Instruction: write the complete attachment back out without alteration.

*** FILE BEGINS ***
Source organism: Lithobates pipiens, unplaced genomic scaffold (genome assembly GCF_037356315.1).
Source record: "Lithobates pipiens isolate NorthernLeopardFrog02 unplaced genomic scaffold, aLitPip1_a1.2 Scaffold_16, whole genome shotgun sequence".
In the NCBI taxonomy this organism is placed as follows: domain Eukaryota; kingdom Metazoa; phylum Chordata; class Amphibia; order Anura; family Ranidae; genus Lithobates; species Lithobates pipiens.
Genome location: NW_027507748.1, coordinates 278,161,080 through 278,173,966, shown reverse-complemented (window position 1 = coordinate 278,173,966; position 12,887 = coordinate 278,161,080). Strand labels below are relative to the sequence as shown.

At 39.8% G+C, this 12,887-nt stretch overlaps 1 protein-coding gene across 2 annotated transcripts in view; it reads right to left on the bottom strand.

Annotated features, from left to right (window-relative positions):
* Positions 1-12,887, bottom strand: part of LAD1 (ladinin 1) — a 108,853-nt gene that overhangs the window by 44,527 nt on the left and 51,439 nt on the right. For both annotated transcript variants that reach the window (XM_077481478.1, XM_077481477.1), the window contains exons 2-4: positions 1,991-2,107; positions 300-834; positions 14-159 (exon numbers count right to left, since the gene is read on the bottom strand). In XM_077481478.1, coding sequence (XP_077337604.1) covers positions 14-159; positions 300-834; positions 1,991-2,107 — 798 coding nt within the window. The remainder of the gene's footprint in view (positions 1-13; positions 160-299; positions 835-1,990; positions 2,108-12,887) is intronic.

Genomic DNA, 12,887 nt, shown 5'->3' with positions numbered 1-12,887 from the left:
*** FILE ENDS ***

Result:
Source organism: Lithobates pipiens, unplaced genomic scaffold (genome assembly GCF_037356315.1).
Source record: "Lithobates pipiens isolate NorthernLeopardFrog02 unplaced genomic scaffold, aLitPip1_a1.2 Scaffold_16, whole genome shotgun sequence".
In the NCBI taxonomy this organism is placed as follows: domain Eukaryota; kingdom Metazoa; phylum Chordata; class Amphibia; order Anura; family Ranidae; genus Lithobates; species Lithobates pipiens.
Genome location: NW_027507748.1, coordinates 278,161,080 through 278,173,966, shown reverse-complemented (window position 1 = coordinate 278,173,966; position 12,887 = coordinate 278,161,080). Strand labels below are relative to the sequence as shown.

At 39.8% G+C, this 12,887-nt stretch overlaps 1 protein-coding gene across 2 annotated transcripts in view; it reads right to left on the bottom strand.

Annotated features, from left to right (window-relative positions):
* Positions 1-12,887, bottom strand: part of LAD1 (ladinin 1) — a 108,853-nt gene that overhangs the window by 44,527 nt on the left and 51,439 nt on the right. For both annotated transcript variants that reach the window (XM_077481478.1, XM_077481477.1), the window contains exons 2-4: positions 1,991-2,107; positions 300-834; positions 14-159 (exon numbers count right to left, since the gene is read on the bottom strand). In XM_077481478.1, coding sequence (XP_077337604.1) covers positions 14-159; positions 300-834; positions 1,991-2,107 — 798 coding nt within the window. The remainder of the gene's footprint in view (positions 1-13; positions 160-299; positions 835-1,990; positions 2,108-12,887) is intronic.

Genomic DNA, 12,887 nt, shown 5'->3' with positions numbered 1-12,887 from the left: